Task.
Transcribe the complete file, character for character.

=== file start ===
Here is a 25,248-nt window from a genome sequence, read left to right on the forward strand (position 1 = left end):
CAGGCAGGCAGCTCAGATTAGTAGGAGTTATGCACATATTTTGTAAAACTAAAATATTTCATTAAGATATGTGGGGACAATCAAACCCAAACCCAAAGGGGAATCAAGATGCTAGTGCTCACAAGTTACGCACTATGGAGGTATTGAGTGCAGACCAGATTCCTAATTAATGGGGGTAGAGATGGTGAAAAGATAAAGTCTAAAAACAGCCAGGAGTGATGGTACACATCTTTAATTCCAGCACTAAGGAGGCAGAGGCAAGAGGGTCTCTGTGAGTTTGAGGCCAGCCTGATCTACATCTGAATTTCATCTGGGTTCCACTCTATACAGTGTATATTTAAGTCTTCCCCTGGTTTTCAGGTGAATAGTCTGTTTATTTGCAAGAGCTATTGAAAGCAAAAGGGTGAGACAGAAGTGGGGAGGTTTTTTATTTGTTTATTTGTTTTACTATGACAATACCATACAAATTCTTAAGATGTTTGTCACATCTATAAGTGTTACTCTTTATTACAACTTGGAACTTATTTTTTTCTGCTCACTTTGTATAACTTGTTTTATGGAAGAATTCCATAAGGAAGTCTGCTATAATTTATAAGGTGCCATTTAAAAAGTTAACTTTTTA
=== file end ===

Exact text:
Here is a 25,248-nt window from a genome sequence, read left to right on the forward strand (position 1 = left end):
CAGGCAGGCAGCTCAGATTAGTAGGAGTTATGCACATATTTTGTAAAACTAAAATATTTCATTAAGATATGTGGGGACAATCAAACCCAAACCCAAAGGGGAATCAAGATGCTAGTGCTCACAAGTTACGCACTATGGAGGTATTGAGTGCAGACCAGATTCCTAATTAATGGGGGTAGAGATGGTGAAAAGATAAAGTCTAAAAACAGCCAGGAGTGATGGTACACATCTTTAATTCCAGCACTAAGGAGGCAGAGGCAAGAGGGTCTCTGTGAGTTTGAGGCCAGCCTGATCTACATCTGAATTTCATCTGGGTTCCACTCTATACAGTGTATATTTAAGTCTTCCCCTGGTTTTCAGGTGAATAGTCTGTTTATTTGCAAGAGCTATTGAAAGCAAAAGGGTGAGACAGAAGTGGGGAGGTTTTTTATTTGTTTATTTGTTTTACTATGACAATACCATACAAATTCTTAAGATGTTTGTCACATCTATAAGTGTTACTCTTTATTACAACTTGGAACTTATTTTTTTCTGCTCACTTTGTATAACTTGTTTTATGGAAGAATTCCATAAGGAAGTCTGCTATAATTTATAAGGTGCCATTTAAAAAGTTAACTTTTTA